“He pulls my face toward him, his lips brushing mine, and then he places my head against his shoulder. His arms wrap rightly around me and I understand how he needs me. I curl against his body, let him twirl his fingers through my hair.”

The Forest of Hands & Teeth is not a happy novel, I didn’t find that it was full of fun and joy, but it does make you think. I despised the main character and that was probably what detracted from my enjoyment the most. The plot whilst in large had moments of predictability was surprising and engaging and did serve to have a few unexpected plot twists that made me flip through the pages a little faster. I don’t think there is anything astounding about this novel, but it has enjoyable moments and it’s not too long. I recommend a rainy day when you have lots of free time. This novel like Mary’s brother managed to redeem itself largely by the end and I think I’ll be reading the sequel since it’s not from Mary’s point of view. I’ll leave you on a quotation I liked from the book.

“I want to believe in hope.”

~ 3 / 5 BOOKS ~

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Filed under 2009 Publication, 3 Books, Carrie Ryan, Dystopia, Gollancz, Hardback, Horror, Paranormal Reading Challenge, Romance, Young Adult, Zombies

Mockingbird

Mockingbird

Mockingbird by Chuck Wendig

Series: Miriam Black #2

Genre: Fantasy, Horror, Thriller

Published: August 28th 2012 by Angry Robot

The Plot.

Miriam is trying. Really, she is.

But this whole “settling down thing” that Louis has going for her just isn’t working out. She lives on Long Beach Island all year around. Her home is a run-down double-wide trailer. She works at a grocery store as a check-out girl. And her relationship with Louis–who’s on the road half the time in his truck–is subject to the piss and vinegar Miriam brings to everything she does.
It just isn’t going well. Still, she’s keeping her psychic ability–to see when and how someone is going to die just by touching them–in check. But even that feels wrong somehow. Like she’s keeping a tornado stoppered up in a tiny bottle.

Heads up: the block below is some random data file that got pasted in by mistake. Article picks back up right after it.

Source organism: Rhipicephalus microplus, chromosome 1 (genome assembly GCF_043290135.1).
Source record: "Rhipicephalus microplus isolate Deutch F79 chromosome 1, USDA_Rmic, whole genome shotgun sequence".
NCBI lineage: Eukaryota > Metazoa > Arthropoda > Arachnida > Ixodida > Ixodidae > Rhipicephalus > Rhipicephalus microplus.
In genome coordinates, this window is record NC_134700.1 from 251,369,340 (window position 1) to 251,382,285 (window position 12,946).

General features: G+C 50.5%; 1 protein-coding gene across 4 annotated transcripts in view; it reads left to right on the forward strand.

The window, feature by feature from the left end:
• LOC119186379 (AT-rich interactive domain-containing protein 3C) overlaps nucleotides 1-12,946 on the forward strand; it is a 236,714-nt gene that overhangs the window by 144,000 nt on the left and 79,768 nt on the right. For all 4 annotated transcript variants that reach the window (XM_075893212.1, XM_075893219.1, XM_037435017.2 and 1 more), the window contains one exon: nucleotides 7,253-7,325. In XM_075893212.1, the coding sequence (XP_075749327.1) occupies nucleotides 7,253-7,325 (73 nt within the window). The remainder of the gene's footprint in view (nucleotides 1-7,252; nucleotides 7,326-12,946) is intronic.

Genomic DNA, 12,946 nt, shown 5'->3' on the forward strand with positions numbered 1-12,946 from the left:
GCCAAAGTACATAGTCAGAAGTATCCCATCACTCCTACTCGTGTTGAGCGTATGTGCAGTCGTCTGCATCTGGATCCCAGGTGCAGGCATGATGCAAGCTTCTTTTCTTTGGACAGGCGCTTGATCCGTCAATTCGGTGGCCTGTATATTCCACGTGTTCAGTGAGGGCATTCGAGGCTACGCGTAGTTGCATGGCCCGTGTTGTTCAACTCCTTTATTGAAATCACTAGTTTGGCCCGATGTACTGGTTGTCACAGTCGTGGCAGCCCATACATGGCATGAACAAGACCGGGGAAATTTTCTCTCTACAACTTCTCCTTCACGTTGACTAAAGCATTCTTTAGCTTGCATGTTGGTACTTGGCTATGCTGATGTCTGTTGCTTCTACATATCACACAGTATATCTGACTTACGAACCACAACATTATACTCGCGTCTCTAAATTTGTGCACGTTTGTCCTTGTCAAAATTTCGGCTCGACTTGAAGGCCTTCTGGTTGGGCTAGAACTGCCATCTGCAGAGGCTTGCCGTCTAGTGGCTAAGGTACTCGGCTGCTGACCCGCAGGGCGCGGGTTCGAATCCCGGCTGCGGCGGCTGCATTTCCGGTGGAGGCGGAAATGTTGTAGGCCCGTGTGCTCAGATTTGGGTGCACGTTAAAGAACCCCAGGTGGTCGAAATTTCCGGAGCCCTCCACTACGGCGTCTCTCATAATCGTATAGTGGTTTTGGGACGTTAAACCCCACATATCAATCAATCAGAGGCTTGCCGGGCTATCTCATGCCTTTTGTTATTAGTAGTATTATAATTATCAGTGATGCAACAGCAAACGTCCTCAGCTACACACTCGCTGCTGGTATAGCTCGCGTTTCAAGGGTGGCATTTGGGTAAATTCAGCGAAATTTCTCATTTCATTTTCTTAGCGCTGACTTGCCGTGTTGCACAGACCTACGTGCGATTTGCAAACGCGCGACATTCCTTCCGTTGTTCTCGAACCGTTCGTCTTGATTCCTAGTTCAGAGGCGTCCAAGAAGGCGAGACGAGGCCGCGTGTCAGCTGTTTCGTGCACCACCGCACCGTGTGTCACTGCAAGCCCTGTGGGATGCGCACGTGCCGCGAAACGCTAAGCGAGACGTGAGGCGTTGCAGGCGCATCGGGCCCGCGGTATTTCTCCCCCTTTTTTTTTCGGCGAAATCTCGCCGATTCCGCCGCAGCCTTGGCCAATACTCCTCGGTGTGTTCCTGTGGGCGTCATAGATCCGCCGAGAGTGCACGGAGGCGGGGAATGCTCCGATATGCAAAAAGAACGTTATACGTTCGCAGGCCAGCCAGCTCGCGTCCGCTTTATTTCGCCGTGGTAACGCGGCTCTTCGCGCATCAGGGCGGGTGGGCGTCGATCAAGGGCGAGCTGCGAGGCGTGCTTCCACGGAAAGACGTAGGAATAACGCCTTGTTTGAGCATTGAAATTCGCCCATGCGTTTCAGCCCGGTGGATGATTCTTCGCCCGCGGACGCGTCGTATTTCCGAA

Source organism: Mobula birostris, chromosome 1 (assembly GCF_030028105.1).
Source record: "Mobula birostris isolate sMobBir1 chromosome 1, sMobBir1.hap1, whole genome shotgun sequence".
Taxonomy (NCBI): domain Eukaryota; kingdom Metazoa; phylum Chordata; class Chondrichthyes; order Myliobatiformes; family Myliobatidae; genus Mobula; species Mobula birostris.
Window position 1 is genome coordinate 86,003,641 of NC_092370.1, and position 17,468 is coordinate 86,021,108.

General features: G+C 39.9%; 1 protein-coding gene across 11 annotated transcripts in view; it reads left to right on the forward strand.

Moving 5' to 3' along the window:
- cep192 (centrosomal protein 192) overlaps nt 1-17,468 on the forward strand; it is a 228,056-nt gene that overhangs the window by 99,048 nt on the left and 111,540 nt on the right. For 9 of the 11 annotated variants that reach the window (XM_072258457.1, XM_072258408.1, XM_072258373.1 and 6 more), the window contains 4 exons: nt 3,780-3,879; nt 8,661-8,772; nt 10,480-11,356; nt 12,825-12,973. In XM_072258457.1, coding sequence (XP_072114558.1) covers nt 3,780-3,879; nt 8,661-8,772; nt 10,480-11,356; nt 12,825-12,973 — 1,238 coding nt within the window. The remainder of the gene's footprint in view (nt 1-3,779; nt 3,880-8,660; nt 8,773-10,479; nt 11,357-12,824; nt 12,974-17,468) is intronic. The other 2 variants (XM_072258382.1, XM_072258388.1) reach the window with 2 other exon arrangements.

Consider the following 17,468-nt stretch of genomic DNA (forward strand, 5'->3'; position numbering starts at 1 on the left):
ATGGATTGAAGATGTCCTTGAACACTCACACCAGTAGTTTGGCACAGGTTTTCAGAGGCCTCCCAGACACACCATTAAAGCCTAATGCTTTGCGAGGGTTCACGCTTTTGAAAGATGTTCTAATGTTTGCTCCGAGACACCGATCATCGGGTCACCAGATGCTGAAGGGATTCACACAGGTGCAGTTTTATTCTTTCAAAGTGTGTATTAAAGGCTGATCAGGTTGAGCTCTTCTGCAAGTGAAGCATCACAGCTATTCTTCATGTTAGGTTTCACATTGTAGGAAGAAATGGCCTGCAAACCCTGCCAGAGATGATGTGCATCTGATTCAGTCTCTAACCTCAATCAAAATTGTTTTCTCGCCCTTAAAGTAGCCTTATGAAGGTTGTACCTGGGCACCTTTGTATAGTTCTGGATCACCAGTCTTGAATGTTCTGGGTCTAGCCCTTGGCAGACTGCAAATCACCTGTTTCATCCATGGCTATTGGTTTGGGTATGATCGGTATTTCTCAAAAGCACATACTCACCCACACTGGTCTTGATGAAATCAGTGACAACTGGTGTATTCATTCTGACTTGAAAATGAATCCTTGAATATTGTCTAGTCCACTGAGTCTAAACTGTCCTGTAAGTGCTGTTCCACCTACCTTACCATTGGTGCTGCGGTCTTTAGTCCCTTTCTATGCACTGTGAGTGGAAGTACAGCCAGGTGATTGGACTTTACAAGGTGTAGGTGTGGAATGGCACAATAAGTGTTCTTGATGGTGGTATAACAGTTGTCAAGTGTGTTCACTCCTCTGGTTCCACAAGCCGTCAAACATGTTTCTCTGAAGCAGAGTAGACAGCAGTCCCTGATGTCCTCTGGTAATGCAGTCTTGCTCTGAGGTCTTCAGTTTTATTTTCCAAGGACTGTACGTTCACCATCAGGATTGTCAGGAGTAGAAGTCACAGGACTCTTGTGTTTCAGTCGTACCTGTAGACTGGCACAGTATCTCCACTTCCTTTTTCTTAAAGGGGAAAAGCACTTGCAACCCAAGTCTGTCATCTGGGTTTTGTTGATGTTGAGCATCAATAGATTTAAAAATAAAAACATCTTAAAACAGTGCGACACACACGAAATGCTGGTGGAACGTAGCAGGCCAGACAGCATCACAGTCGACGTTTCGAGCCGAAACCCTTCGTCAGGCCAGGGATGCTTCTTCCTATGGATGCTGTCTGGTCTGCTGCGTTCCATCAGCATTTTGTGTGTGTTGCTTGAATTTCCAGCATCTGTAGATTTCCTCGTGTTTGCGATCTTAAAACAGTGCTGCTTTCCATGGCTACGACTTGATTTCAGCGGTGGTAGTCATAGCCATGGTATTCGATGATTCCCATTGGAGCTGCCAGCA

Then comes one bad day that turns it all on her ear.

My Review.

Chuck Wendig’s sequel to Blackbirds in the Miriam Black series took to a different direction than I expected in Mockingbird and I didn’t quite connect with it as much which is unfortunate to say. Blackbirds unexpectedly surprised me and I was looking forward to starting Mockingbird however it was a little more dark and twisted than I expected and maybe could stomach. Miriam seemed to kick up the violence, language and lonely solo act in this novel and I didn’t appreciate the move away from the romance that kindled in the previous novel which I think represented a light of hope in the novel. However, I felt things were really strained in this novel and they took a lot darker approach in the aspect that the characters really looked inside themselves.

I think my main problem came with Mockingbird in that I didn’t actually like Miriam’s character as much. Before she was bad-ass problematic woman who was a little eccentric. However, Miriam pushed everybody away in this novel, she seemed to be hating on the entire world and she took a trip into the past. I think I’ll be more intrigued to witness the resolving off the issues that Miriam has in the next instalment because we’ll finally be getting to the core of her issues. I just felt like as a character she didn’t make a lot of progress in this novel, she seemed to bounce of walls and fire insults at everybody. She did make some character connections with new people, but these were all underlying with foreboding and death which makes my stomach churn at the thought in nervous anticipation. I can appreciate that Wendig does not creep around the idea of death and destruction and he shows this through Miriam pretty brutally which is why I didn’t like her character for this novel because she became a little harder and colder. However, he has to be applauded for stepping where other authors tend to shy away from.

“Each song of an album, each page of a book, every panel of every comic, they’re all doorways, little escape hatches where Miriam can flee the sad shadows of this life.”

Louis is a character that seemed to make some development in this novel with uncovering some of his issues with Miriam. However again, we’re still not at the bottom of his problems and I hope he returns to resolve these because just like Miriam his life is full of problems. Wendig certainly doesn’t sprinkle fairy dust over people and Louis has lots of demons I feel still left to fight, so I hope we haven’t seen the back of him.